Click to Skip Ad
Closing in...

GPT-4 can exploit security flaws on its own, study shows

Published Apr 23rd, 2024 5:15PM EDT
OpenAI CEO Sam Altman
Image: Jaap Arriens/NurPhoto via Getty Images

If you buy through a BGR link, we may earn an affiliate commission, helping support our expert product labs.

At least once a week, generative AI finds a new way to terrify us. We are still anxiously awaiting news about the next large language model from OpenAI, but in the meantime, GPT-4 is shaping up to be even more capable than you might have known. In a recent study, researchers showed how GPT-4 can exploit cybersecurity vulnerabilities without human intervention.

As the study (spotted by TechSpot) explains, large language models (LLMs) like OpenAI’s GPT-4 have made significant strides in recent years. This has generated considerable interest in LLM agents that can act on their own to assist with software engineering or in scientific discovery. But with a little help, they can also be used for malicious purposes.

With that in mind, researchers sought to determine whether an LLM agent could autonomously exploit one-day vulnerabilities. The answer was a resounding yes.

First, they collected 15 real-world one-day vulnerabilities from the Common Vulnerabilities and Exposures (CVE) database. They then created an agent consisting of a base LLM, a prompt, an agent framework, and several tools such as a web browsing element, a code interpreter, and the ability to create and edit files. In all, 10 LLMs were used within this framework, but nine failed to make any progress. The 10th, GPT-4, achieved a shocking 87% success rate.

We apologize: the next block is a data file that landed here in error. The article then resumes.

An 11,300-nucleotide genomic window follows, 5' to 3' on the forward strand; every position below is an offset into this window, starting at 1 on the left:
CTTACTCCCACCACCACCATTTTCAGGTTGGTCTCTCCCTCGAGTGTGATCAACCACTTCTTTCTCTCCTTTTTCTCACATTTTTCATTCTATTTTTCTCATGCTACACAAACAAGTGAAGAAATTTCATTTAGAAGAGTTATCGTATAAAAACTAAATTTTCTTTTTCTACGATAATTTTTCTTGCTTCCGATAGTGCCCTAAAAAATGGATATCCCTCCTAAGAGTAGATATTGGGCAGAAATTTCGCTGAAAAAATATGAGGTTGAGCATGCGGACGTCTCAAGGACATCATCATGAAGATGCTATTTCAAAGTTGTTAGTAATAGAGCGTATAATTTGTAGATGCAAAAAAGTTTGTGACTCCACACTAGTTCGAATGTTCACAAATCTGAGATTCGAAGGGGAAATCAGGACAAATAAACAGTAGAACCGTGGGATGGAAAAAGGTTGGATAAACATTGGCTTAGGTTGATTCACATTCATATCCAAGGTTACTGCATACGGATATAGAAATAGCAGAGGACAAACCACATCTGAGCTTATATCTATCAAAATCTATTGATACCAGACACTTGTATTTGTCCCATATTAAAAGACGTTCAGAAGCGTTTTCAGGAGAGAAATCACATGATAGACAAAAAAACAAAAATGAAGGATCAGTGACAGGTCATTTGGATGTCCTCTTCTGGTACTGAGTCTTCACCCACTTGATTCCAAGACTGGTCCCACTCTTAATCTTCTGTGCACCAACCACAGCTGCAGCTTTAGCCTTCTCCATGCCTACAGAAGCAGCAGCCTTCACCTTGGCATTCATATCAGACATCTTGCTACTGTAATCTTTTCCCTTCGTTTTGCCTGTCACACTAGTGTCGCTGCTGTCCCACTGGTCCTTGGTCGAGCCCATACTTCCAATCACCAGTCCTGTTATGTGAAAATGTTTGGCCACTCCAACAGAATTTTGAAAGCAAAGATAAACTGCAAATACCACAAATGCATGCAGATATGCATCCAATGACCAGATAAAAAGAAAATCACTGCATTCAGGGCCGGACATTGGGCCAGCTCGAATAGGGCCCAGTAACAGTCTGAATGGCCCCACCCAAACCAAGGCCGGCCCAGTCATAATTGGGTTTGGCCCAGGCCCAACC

As effective as GPT-4 was, its success rate fell from 87% to just 7% when the researchers didn’t provide a CVE description. Based on these results, the researchers from the University of Illinois Urbana-Champaign (UIUC) believe “enhancing planning and exploration capabilities of agents will increase the success rate of these agents.”

“Our results show both the possibility of an emergent capability and that uncovering a vulnerability is more difficult than exploiting it,” the researchers state in the conclusion of their study. “Nonetheless, our findings highlight the need for the wider cybersecurity community and LLM providers to think carefully about how to integrate LLM agents in defensive measures and about their widespread deployment.”

They also note that they disclosed their findings to OpenAI prior to publishing the study, and the company asked them not to share their prompts with the public.

Jacob Siegal
Jacob Siegal Associate Editor

Jacob Siegal is Associate Editor at BGR, having joined the news team in 2013. He has over a decade of professional writing and editing experience, and helps to lead our technology and entertainment product launch and movie release coverage.